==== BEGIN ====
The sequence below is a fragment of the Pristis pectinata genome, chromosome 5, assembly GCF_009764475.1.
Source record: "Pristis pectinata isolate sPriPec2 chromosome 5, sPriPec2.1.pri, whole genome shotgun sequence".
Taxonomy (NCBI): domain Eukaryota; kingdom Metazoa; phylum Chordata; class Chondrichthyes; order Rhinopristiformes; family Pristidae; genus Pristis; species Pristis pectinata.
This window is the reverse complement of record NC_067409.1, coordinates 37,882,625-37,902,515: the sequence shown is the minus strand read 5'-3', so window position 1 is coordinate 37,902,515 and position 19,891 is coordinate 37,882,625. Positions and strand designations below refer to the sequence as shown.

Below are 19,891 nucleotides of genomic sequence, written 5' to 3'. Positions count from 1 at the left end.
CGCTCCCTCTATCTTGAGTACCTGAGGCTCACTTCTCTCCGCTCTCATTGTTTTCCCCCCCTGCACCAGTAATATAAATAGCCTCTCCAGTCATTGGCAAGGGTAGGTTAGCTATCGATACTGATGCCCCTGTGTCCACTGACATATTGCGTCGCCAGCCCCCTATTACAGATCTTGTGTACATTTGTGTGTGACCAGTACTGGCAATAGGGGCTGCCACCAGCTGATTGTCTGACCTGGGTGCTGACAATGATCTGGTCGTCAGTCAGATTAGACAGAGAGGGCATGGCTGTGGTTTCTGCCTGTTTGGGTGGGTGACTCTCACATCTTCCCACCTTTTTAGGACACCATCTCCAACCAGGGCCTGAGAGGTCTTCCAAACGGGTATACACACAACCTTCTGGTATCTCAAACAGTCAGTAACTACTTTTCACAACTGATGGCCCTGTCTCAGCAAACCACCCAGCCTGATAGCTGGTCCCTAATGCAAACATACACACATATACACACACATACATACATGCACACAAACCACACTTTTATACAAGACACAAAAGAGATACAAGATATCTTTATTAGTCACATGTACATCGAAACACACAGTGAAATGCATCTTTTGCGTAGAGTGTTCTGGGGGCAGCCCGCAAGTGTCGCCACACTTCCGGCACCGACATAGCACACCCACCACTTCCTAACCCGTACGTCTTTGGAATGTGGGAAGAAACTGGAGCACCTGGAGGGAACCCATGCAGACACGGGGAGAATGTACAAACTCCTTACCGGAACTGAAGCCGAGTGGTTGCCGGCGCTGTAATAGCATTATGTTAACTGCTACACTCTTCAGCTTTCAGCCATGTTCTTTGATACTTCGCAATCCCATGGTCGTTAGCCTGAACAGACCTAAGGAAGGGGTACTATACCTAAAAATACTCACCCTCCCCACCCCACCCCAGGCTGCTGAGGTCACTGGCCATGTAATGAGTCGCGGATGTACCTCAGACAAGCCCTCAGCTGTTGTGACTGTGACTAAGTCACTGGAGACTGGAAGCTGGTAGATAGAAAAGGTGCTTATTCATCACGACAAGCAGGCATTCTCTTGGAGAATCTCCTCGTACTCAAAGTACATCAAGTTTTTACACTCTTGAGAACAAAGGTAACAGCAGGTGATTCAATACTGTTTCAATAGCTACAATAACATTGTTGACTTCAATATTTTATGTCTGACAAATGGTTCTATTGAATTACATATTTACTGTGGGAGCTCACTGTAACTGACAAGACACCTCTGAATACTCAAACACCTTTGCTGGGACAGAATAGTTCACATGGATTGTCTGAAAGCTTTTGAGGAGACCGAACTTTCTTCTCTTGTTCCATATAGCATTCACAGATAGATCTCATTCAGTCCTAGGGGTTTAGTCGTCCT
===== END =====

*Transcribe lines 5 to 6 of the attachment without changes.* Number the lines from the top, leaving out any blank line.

Below are 19,891 nucleotides of genomic sequence, written 5' to 3'. Positions count from 1 at the left end.
CGCTCCCTCTATCTTGAGTACCTGAGGCTCACTTCTCTCCGCTCTCATTGTTTTCCCCCCCTGCACCAGTAATATAAATAGCCTCTCCAGTCATTGGCAAGGGTAGGTTAGCTATCGATACTGATGCCCCTGTGTCCACTGACATATTGCGTCGCCAGCCCCCTATTACAGATCTTGTGTACATTTGTGTGTGACCAGTACTGGCAATAGGGGCTGCCACCAGCTGATTGTCTGACCTGGGTGCTGACAATGATCTGGTCGTCAGTCAGATTAGACAGAGAGGGCATGGCTGTGGTTTCTGCCTGTTTGGGTGGGTGACTCTCACATCTTCCCACCTTTTTAGGACACCATCTCCAACCAGGGCCTGAGAGGTCTTCCAAACGGGTATACACACAACCTTCTGGTATCTCAAACAGTCAGTAACTACTTTTCACAACTGATGGCCCTGTCTCAGCAAACCACCCAGCCTGATAGCTGGTCCCTAATGCAAACATACACACATATACACACACATACATACATGCACACAAACCACACTTTTATACAAGACACAAAAGAGATACAAGATATCTTTATTAGTCACATGTACATCGAAACACACAGTGAAATGCATCTTTTGCGTAGAGTGTTCTGGGGGCAGCCCGCAAGTGTCGCCACACTTCCGGCACCGACATAGCACACCCACCACTTCCTAACCCGTACGTCTTTGGAATGTGGGAAGAAACTGGAGCACCTGGAGGGAACCCATGCAGACACGGGGAGAATGTACAAACTCCTTACCGGAACTGAAGCCGAGTGGTTGCCGGCGCTGTAATAGCATTATGTTAACTGCTACACTCTTCAGCTTTCAGCCATGTTCTTTGATACTTCGCAATCCCATGGTCGTTAGCCTGAACAGACCTAAGGAAGGGGTACTATACCTAAAAATACTCACCCTCCCCACCCCACCCCAGGCTGCTGAGGTCACTGGCCATGTAATGAGTCGCGGATGTACCTCAGACAAGCCCTCAGCTGTTGTGACTGTGACTAAGTCACTGGAGACTGGAAGCTGGTAGATAGAAAAGGTGCTTATTCATCACGACAAGCAGGCATTCTCTTGGAGAATCTCCTCGTACTCAAAGTACATCAAGTTTTTACACTCTTGAGAACAAAGGTAACAGCAGGTGATTCAATACTGTTTCAATAGCTACAATAACATTGTTGACTTCAATATTTTATGTCTGACAAATGGTTCTATTGAATTACATATTTACTGTGGGAGCTCACTGTAACTGACAAGACACCTCTGAATACTCAAACACCTTTGCTGGGACAGAATAGTTCACATGGATTGTCTGAAAGCTTTTGAGGAGACCGAACTTTCTTCTCTTGTTCCATATAGCATTCACAGATAGATCTCATTCAGTCCTAGGGGTTTAGTCGTCCT